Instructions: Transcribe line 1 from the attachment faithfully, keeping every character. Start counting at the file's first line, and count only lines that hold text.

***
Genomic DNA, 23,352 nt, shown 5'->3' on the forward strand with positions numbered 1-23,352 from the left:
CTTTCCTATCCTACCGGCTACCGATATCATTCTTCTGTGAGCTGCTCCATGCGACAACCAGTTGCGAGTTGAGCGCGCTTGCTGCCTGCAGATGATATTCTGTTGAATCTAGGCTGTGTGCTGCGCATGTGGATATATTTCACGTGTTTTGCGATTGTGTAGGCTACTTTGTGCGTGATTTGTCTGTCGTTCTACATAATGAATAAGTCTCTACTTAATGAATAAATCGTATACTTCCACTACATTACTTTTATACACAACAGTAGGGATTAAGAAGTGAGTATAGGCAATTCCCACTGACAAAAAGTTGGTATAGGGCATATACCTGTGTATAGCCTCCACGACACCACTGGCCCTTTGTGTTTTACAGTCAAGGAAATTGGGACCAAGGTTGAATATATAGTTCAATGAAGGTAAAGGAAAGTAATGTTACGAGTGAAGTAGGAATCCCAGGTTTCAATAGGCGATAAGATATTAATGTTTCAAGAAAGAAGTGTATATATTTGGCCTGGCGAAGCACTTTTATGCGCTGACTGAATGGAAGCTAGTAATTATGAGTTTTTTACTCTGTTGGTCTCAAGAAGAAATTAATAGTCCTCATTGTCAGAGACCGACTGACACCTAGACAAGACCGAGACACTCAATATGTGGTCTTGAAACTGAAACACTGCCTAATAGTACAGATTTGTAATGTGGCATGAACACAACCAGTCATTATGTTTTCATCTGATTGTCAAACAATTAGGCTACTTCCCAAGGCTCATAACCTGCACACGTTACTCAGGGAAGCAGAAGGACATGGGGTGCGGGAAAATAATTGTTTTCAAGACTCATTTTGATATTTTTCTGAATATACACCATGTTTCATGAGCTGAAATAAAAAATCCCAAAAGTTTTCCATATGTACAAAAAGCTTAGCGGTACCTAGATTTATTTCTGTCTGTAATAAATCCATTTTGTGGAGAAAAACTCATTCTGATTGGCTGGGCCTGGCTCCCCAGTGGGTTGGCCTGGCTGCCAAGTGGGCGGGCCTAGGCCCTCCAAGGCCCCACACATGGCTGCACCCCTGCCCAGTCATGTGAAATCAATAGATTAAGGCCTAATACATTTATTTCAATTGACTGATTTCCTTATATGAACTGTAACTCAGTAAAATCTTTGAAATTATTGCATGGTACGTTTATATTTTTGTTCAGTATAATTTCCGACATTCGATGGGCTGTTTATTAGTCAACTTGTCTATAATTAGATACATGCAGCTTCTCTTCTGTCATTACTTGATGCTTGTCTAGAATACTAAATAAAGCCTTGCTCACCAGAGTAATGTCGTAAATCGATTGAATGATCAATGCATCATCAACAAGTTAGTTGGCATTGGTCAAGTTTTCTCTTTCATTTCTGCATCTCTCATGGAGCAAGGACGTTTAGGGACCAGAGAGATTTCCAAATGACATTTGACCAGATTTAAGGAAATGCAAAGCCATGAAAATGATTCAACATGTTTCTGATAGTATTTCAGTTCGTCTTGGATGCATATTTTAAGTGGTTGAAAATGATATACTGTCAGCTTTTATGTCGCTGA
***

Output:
Genomic DNA, 23,352 nt, shown 5'->3' on the forward strand with positions numbered 1-23,352 from the left: